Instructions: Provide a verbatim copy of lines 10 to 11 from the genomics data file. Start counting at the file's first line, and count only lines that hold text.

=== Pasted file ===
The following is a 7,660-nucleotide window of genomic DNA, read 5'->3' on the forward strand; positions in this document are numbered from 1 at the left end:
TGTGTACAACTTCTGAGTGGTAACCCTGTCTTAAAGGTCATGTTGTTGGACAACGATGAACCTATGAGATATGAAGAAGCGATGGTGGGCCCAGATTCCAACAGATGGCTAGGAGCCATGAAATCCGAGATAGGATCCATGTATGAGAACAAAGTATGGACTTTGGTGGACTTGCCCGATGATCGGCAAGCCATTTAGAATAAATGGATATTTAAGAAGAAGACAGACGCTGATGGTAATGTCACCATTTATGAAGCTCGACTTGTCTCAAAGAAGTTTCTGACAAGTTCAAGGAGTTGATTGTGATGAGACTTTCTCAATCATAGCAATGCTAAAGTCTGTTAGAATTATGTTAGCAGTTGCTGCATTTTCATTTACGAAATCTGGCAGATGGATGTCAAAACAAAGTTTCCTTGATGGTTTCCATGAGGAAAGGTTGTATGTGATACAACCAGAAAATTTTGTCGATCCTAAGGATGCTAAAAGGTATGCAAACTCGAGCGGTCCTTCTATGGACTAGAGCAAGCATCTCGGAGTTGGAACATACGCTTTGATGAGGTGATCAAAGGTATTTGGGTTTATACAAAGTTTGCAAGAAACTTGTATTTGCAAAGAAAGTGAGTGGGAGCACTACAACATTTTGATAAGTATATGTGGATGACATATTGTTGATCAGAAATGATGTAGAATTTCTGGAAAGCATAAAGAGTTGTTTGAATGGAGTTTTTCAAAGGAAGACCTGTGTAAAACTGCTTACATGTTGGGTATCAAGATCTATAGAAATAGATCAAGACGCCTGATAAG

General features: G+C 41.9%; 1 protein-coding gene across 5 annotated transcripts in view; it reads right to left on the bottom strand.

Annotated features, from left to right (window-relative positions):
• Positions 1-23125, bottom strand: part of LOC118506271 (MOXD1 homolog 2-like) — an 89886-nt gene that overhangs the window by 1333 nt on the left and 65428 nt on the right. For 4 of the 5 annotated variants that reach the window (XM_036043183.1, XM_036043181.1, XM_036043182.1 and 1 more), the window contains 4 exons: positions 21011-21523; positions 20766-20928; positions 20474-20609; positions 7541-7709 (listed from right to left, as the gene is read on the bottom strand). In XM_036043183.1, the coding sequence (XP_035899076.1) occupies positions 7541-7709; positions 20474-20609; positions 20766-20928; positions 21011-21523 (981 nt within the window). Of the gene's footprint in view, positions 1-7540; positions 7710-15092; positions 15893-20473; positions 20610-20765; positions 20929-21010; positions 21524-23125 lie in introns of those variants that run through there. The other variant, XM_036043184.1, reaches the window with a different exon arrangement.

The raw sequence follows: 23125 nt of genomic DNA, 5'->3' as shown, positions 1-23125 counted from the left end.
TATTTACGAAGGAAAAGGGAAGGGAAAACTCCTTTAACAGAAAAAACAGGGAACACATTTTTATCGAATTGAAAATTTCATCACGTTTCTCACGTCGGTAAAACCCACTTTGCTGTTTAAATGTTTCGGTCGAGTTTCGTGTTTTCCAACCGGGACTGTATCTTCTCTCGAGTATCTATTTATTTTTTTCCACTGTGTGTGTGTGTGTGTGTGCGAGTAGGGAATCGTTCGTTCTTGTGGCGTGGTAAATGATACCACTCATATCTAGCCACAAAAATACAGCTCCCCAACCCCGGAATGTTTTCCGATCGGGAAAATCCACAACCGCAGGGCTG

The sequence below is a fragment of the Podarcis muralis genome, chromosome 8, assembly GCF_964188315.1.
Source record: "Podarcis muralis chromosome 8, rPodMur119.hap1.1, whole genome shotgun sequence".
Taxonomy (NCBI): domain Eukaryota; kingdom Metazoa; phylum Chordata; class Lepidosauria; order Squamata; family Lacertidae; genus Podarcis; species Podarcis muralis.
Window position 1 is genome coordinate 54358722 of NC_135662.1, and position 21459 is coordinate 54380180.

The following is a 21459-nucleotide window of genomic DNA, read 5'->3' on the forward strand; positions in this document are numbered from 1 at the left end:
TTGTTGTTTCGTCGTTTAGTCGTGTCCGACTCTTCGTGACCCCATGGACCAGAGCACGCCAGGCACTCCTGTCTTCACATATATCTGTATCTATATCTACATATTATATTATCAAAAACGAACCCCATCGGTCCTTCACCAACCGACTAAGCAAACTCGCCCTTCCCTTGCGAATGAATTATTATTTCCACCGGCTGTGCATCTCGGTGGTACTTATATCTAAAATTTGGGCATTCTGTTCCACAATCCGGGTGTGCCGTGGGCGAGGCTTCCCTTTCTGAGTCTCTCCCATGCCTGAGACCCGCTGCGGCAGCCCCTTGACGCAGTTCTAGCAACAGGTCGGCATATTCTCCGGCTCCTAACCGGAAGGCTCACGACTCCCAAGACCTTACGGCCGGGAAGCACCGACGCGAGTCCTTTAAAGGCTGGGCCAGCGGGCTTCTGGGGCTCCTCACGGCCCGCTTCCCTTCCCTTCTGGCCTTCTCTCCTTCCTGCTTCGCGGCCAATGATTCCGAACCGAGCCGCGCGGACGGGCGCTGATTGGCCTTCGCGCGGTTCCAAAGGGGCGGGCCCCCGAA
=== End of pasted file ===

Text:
Taxonomy (NCBI): domain Eukaryota; kingdom Metazoa; phylum Chordata; class Lepidosauria; order Squamata; family Lacertidae; genus Podarcis; species Podarcis muralis.
Window position 1 is genome coordinate 54358722 of NC_135662.1, and position 21459 is coordinate 54380180.